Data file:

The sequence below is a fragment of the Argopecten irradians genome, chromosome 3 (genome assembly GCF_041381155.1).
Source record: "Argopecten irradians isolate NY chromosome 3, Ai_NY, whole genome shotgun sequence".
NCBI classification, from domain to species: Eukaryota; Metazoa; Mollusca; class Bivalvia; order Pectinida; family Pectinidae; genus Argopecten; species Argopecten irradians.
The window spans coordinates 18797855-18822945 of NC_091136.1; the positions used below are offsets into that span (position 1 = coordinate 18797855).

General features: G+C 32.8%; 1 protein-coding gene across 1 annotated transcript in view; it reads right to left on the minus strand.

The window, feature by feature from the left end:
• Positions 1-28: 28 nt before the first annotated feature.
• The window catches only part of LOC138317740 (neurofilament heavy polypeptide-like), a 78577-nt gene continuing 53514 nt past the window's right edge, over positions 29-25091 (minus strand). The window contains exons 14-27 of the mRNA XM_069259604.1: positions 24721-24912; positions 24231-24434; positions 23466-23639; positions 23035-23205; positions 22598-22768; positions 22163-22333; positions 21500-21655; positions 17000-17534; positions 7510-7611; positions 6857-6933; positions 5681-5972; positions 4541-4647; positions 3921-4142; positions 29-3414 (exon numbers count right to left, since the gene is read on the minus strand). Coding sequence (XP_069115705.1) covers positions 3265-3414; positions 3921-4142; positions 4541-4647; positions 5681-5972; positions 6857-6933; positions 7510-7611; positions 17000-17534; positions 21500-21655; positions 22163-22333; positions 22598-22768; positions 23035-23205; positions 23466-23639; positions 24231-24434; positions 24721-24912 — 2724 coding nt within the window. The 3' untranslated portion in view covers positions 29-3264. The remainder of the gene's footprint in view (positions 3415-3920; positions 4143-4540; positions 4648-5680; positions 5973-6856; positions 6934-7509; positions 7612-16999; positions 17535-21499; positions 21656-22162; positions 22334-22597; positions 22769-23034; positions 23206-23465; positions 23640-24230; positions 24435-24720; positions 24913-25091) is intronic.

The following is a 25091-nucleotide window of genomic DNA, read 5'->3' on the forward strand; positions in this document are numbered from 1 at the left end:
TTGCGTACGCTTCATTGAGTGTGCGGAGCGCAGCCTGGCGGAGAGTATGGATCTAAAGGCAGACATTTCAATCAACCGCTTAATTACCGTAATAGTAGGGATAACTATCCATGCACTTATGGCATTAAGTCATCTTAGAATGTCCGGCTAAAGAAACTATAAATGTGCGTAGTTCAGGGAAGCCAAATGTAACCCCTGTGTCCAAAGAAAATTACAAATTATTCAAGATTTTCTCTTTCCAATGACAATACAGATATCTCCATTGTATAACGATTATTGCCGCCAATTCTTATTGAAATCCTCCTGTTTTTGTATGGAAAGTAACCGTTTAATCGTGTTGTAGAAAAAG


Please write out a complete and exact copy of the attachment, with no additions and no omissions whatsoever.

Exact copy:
The sequence below is a fragment of the Argopecten irradians genome, chromosome 3 (genome assembly GCF_041381155.1).
Source record: "Argopecten irradians isolate NY chromosome 3, Ai_NY, whole genome shotgun sequence".
NCBI classification, from domain to species: Eukaryota; Metazoa; Mollusca; class Bivalvia; order Pectinida; family Pectinidae; genus Argopecten; species Argopecten irradians.
The window spans coordinates 18797855-18822945 of NC_091136.1; the positions used below are offsets into that span (position 1 = coordinate 18797855).

General features: G+C 32.8%; 1 protein-coding gene across 1 annotated transcript in view; it reads right to left on the minus strand.

The window, feature by feature from the left end:
• Positions 1-28: 28 nt before the first annotated feature.
• The window catches only part of LOC138317740 (neurofilament heavy polypeptide-like), a 78577-nt gene continuing 53514 nt past the window's right edge, over positions 29-25091 (minus strand). The window contains exons 14-27 of the mRNA XM_069259604.1: positions 24721-24912; positions 24231-24434; positions 23466-23639; positions 23035-23205; positions 22598-22768; positions 22163-22333; positions 21500-21655; positions 17000-17534; positions 7510-7611; positions 6857-6933; positions 5681-5972; positions 4541-4647; positions 3921-4142; positions 29-3414 (exon numbers count right to left, since the gene is read on the minus strand). Coding sequence (XP_069115705.1) covers positions 3265-3414; positions 3921-4142; positions 4541-4647; positions 5681-5972; positions 6857-6933; positions 7510-7611; positions 17000-17534; positions 21500-21655; positions 22163-22333; positions 22598-22768; positions 23035-23205; positions 23466-23639; positions 24231-24434; positions 24721-24912 — 2724 coding nt within the window. The 3' untranslated portion in view covers positions 29-3264. The remainder of the gene's footprint in view (positions 3415-3920; positions 4143-4540; positions 4648-5680; positions 5973-6856; positions 6934-7509; positions 7612-16999; positions 17535-21499; positions 21656-22162; positions 22334-22597; positions 22769-23034; positions 23206-23465; positions 23640-24230; positions 24435-24720; positions 24913-25091) is intronic.

The following is a 25091-nucleotide window of genomic DNA, read 5'->3' on the forward strand; positions in this document are numbered from 1 at the left end:
TTGCGTACGCTTCATTGAGTGTGCGGAGCGCAGCCTGGCGGAGAGTATGGATCTAAAGGCAGACATTTCAATCAACCGCTTAATTACCGTAATAGTAGGGATAACTATCCATGCACTTATGGCATTAAGTCATCTTAGAATGTCCGGCTAAAGAAACTATAAATGTGCGTAGTTCAGGGAAGCCAAATGTAACCCCTGTGTCCAAAGAAAATTACAAATTATTCAAGATTTTCTCTTTCCAATGACAATACAGATATCTCCATTGTATAACGATTATTGCCGCCAATTCTTATTGAAATCCTCCTGTTTTTGTATGGAAAGTAACCGTTTAATCGTGTTGTAGAAAAAG